If Jim Rich had endured Hurricane Katrina and all he owned had been wiped out, the emotional devastation would be insignificant compared to the loss of his son.

If Jim Rich had endured Hurricane Katrina and all he owned had been wiped out, the emotional devastation would be insignificant compared to the loss of his son.

"The grief doesn't even come close," said the 59-year-old father, a former Gold Hill resident who now lives in Phoenix, Ariz.

His son, Bryan Rich of Medford, died Aug. 5 along with six other firefighters, a Forest Service employee and the pilot when their helicopter crashed in a remote area of Northern California.

Friday's memorial service at the Jackson County Expo helped give families and friends some meaning to their tragedy, they said.

"That was incredible," Jim Rich said. "They really paid honor and tribute to the firefighters. It was an incredible outpouring."

Rich said the support he's received from the firefighters' employer, Grayback Forestry Inc., and others has been comforting.

"They are a wonderful bunch of people," he said. "The wildland firefighters have been outstanding."

Some families are working through their grief; others are just starting to come to grips with the tragedy of losing a loved one.

"There are some very broken families," said Nina Charlson, mother of Scott Charlson, who perished in the crash.

The 58-year-old Eugene resident said the memorial service gave her a better idea of her son's work. "I saw just how awesome the firefighters are," she said.

Her family also has been sustained by their Christian beliefs and the support of the Willamette Christian Center, where she works.

"There are some like us well along in grieving," said father Rick Charlson. "Then there are others that have just begun."

The Charlsons, who attended the memorial with their 20-year-old son Jake, said the service will help families appreciate the sacrifice these firefighters made.

"I hate to say it, but he laid down his life," said Rick Charlson, 62. "I'm so proud of him."

He was particularly moved by accounts of the duties of firefighters told by Tom Harbour, director of Fire and Aviation Management of the U.S. Forest Service.

Scott Charlson, who lived in Medford, started working on fires just six or seven weeks ago to help pay his way through Southern Oregon University. He hoped to become a sports journalist. "He's $45,000 to $50,000 in debt," said Rick Charlson.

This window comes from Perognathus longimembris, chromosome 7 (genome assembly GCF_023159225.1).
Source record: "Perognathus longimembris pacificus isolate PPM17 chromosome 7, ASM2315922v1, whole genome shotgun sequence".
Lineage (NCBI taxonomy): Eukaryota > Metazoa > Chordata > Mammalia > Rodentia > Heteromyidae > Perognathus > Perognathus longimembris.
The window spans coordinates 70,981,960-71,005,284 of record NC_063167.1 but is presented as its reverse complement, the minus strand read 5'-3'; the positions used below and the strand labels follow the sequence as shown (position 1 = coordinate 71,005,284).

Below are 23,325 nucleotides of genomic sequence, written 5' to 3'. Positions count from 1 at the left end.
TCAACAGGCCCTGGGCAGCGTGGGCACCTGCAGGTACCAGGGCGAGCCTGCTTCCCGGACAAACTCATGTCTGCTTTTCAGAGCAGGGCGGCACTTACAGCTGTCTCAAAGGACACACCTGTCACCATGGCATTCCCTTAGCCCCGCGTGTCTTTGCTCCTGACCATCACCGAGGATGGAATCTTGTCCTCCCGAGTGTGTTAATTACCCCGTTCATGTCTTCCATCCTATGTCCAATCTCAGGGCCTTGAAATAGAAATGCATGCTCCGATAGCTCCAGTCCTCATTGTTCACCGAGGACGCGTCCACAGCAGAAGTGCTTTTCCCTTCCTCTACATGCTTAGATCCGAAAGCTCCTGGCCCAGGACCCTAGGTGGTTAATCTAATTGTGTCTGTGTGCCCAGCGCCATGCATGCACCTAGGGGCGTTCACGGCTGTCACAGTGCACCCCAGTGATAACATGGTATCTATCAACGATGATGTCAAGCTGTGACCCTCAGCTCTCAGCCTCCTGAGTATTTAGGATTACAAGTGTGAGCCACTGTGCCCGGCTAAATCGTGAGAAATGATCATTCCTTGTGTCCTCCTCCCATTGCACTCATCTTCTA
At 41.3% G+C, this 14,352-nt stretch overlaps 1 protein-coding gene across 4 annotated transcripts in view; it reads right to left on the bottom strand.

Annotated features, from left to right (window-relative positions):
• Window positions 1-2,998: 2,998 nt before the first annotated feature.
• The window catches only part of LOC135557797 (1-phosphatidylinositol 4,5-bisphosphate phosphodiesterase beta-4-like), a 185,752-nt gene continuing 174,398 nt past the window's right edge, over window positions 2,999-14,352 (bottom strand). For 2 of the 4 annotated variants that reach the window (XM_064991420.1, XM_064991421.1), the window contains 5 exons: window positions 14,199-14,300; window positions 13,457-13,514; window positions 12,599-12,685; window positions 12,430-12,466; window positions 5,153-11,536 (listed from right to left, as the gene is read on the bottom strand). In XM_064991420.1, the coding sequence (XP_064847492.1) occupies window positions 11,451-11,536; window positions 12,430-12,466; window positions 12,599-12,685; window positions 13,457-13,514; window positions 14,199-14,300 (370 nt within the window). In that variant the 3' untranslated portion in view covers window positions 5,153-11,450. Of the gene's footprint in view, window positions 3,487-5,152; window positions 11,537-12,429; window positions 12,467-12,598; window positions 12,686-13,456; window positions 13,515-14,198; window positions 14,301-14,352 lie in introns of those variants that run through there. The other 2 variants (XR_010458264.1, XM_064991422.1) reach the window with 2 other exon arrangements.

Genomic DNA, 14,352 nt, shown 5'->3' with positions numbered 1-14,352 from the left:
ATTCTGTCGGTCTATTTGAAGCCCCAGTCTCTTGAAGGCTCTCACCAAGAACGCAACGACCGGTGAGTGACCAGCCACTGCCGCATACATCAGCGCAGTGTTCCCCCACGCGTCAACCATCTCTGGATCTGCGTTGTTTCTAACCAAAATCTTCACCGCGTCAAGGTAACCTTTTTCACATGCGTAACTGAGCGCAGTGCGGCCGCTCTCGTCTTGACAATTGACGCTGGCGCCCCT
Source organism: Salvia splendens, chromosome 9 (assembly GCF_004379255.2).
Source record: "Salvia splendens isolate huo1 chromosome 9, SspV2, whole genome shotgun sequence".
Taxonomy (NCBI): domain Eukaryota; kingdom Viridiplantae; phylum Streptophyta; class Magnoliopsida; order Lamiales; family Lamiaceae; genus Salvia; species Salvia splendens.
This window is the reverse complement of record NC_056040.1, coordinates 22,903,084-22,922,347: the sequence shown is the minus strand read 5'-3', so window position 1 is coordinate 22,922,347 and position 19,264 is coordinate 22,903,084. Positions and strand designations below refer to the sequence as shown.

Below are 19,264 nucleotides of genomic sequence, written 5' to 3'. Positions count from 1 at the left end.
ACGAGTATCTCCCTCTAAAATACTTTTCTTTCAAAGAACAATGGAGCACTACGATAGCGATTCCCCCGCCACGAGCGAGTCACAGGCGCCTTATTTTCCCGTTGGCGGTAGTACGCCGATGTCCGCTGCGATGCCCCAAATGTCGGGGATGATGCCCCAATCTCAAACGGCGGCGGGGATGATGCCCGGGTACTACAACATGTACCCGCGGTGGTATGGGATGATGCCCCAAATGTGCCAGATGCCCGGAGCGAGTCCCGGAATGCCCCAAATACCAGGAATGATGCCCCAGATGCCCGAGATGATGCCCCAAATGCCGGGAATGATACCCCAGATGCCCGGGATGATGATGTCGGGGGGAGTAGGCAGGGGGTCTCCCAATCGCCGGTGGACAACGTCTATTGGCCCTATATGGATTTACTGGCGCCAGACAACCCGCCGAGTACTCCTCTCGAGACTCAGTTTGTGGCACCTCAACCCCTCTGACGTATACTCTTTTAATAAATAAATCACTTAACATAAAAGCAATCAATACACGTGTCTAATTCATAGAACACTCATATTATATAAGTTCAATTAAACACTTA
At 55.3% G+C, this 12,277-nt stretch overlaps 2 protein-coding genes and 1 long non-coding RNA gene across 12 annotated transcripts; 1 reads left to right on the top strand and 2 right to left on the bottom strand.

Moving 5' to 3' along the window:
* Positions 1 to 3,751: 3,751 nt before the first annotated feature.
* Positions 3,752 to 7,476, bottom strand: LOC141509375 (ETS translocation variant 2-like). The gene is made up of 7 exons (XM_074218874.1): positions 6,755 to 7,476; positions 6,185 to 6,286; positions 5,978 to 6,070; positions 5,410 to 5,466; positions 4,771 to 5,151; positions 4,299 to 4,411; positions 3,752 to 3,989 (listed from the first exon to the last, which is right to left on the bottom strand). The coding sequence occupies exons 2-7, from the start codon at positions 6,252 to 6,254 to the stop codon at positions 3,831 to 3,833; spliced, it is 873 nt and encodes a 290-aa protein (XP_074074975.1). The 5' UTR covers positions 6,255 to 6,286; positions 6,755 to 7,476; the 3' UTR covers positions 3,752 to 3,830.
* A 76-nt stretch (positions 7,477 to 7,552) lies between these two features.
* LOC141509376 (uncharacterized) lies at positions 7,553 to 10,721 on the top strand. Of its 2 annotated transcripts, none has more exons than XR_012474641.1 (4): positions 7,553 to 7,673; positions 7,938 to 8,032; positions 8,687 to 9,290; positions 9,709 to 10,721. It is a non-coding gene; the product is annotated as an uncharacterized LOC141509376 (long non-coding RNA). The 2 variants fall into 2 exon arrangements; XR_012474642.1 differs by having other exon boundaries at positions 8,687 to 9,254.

An employee of Eugene City Parks, Charlson said he was unable to help his son financially, but Scott was more than willing to pay his own way.

The Charlsons said they want to do everything they can to reach out to other families that have lost a son.

"It was all grief for all of us," said Charlson, remembering back to the first days after the tragedy. "Now it's centered on others and their grief."

He said he remembers times when he didn't reach out to others in the past, but now understands how important it is to connect with others.

The Charlson family had no idea of the dangers Scott would face. But Jim Rich said he remembers telling his son to stay away from firefighting.

"All you do is just breathe smoke, gag, and puke," he said.

Jim worked with fire crews on the Oregon Coast in the 1980s so he was familiar with the dangers of firefighting.

But his son, a wrestler, journeyman carpenter and outdoor enthusiast, was strong, so his father knew he could handle the rigors.

Rich said it is hard to describe the feelings his family has gone through over the past two weeks.

When he heard the initial reports of the helicopter crash at work, he remembers having a bad feeling.

He called Bryan and left a message on his cell phone, then the phone rang and it was Bryan's childhood sweetheart and fiancee, Katie O'Connell.

"Katie called and she was just incoherent," he remembered. When Bryan's mother, Donna Rich, got the bad news, Jim said, "My wife totally lost it with grief and denial."

Bryan would have turned 30 next month, he said.

Medford resident Jason Kinney said of Bryan, "We were good friends for a long time. He was always there when I needed him."

They both enjoyed fishing the Rogue and hanging out together.

Kinney said he had been able to control his emotions until he attended the memorial and saw the tribute to his fallen friend and the outpouring of support.

"I was all right until today," he said.

Reach reporter Damian Mann at 776-4476 or dmann@mailtribune.com.